A prison justice advocacy group is calling for change after a video using disturbing language was shared online showing a female prisoner in the Central Nova Scotia Correctional Facility in Dartmouth.
Sheila Wildeman, co-chair of the East Coast Prison Justice Society said the group wants to bring attention to the questions of jail administration and transparency as well as the need for an independent review of segregation practices in Nova Scotia jails
“We're quite concerned to bring that to the fore,” Wildeman said in a telephone interview on Tuesday.
The video, allegedly recorded without the woman's knowledge when she was confined in what is called a “health segregation” cell, included a caption using insulting and discriminatory language and was shared to Snapchat last week.
It was allegedly recorded by a facility employee, according to some media outlets.
“They call it 'health segregation,' but really, segregation is segregation,” Wildeman said.
“I think it's really important to go back to the auditor general's recommendation of a few years ago that there be independent oversight of what they call close confinement in provincial jails.”
The group said in a news release issued Tuesday that they “stand in solidarity with the woman whose privacy and dignity were breached.
“We understand that an internal investigation is underway. However, the nature of the wrongdoing in this case suggests an enabling institutional culture, demanding a systemic response. As the saying goes, where there is smoke, there is fire.”
East Coast Prison Justice asked what the provincial ombudsman or Department of Justice is doing to protect prisoners.
Heather Fairbairn, spokeswoman for the Department of Justice, said in an emailed statement that the department recognizes the human rights of persons in custody must be respected and protected at all times.
“We recently became aware of a video and are conducting a thorough investigation. That process will inform any next steps. We are unable to provide further information or comment while the investigation is underway.”
Nova Scotia has no regularized process of jail inspection the way the federal system does, Wildeman said.
“That's a gap that East Coast Prison Justice tried to fill through the project that I refer to near the end of the press release, asking for a revival of some form of prisoner contact.”
They had that through what they called the visiting committee, a form of monitoring jails through a civil society organization, but that fell by the wayside after COVID-19 hit.
“We're very concerned about accountability and transparency in the jails and our visiting committee is one quite innovative and I think important means of contributing to that.”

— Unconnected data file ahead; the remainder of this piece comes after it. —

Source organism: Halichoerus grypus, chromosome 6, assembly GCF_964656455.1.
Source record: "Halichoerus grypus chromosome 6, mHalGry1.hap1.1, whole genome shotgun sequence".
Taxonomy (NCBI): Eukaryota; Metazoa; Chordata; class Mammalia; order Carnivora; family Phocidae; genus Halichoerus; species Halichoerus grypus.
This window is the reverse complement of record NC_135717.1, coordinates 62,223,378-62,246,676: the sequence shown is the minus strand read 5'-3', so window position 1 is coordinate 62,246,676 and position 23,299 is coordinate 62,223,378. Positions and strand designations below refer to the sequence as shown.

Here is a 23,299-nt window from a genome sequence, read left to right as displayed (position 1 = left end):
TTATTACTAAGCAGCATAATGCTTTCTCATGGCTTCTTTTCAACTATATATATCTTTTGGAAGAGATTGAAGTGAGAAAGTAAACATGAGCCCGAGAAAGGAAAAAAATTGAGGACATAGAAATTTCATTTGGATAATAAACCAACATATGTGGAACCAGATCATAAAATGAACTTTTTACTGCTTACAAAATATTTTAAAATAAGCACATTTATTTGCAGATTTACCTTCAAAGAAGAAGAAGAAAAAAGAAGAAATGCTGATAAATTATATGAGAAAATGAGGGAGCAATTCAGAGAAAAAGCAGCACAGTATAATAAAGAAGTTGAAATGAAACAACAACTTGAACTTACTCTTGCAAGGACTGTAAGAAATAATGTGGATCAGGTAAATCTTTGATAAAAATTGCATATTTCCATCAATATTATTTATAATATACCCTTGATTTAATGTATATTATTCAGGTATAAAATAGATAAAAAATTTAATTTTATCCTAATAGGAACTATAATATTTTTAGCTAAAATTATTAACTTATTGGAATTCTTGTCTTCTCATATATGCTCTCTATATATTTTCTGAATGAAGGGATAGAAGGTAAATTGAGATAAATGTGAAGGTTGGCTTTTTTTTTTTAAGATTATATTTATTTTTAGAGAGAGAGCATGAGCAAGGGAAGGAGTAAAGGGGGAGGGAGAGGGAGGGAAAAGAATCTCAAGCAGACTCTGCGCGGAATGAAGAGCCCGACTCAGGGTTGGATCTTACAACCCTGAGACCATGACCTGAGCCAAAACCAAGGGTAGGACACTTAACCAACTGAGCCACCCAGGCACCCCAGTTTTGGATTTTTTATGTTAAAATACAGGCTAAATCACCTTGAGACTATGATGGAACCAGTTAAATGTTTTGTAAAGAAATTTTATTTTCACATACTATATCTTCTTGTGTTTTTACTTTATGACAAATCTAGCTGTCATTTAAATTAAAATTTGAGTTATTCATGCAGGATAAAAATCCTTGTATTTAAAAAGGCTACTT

The group called for six systemic measures to be taken in the wake of the video:
- A comprehensive investigation to identify the staff involved, including those who knew about or otherwise colluded in the recording and distribution of the video;
- Immediate suspension of those involved pending discipline/dismissal and public notice of measures taken;
- Compensation of the victim(s) including financial support for legal representation, and more broadly, a commitment to explore expanding legal aid to cover matters engaging prisoners’ fundamental rights;
- Quarterly independent audits of jail administration by the provincial Ombuds, including but not limited to use of segregation (including “health segregation”), together with public distribution of the reports;
- A commitment from Justice, Corrections, and the Nova Scotia Health Authority to engage with East Coast Prison Justice Society on renewing our Visiting Committee project. That project of independent civil society inreach in the men’s units, comparable to the human rights monitoring done by Elizabeth Fry Societies with women prisoners, began with ECPJS members convening small group discussions with CNSCF prisoners plus institutional follow-up in February 2020. The project was suspended with the inception of COVID-19. The jail line ECPJS established in the interim has not been as successful at comprehensive in-reach, yet provincially incarcerated people we are in contact with report significant and consistent concerns demanding renewed systematic attention;
- Most importantly, and consistent with communications sent by ECPJS to Justice and Corrections officials in December 20206 which received no response: renew efforts on the part of the Department of Justice, the Correctional Service, the Departments of Community Services, Municipal Affairs and Health, and NSHA, to facilitate supported community release of prisoners consistent with public health and safety.
“We have had a good relationship with the director of Corrections, John Scofield and with Correctional officials over the last couple of years as we designed the visiting committee initiative,” Wildeman said. “They know that our purpose is to ensure accountability, but from their side, they've indicated that they acknowledge it's also in the interest of safe corrections, I guess you'd say, to ensure that prisoner concerns are identified and responded to systematically before they blow.”
But COVID caused major disruptions with no the institutions essentially sealed since last March, she said.
“We recognize the importance of that as pandemic protection, absolutely, but we also believe, just as with the nursing homes and other facilities of congregate living that there are ways to facilitate not just visits, but in this case, accountability mechanisms. I think that is as essential as any other aspect of our pandemic policy at this point.”
Wildeman said they hope there will be renewed communications, “because as a volunteer organization comprised of lawyers, doctors, students and people of various stripes, people with family who are incarcerated, former incarcerated people, we're offering to assist in the work of protecting prisoners' human rights. So, we hope that they will respond.”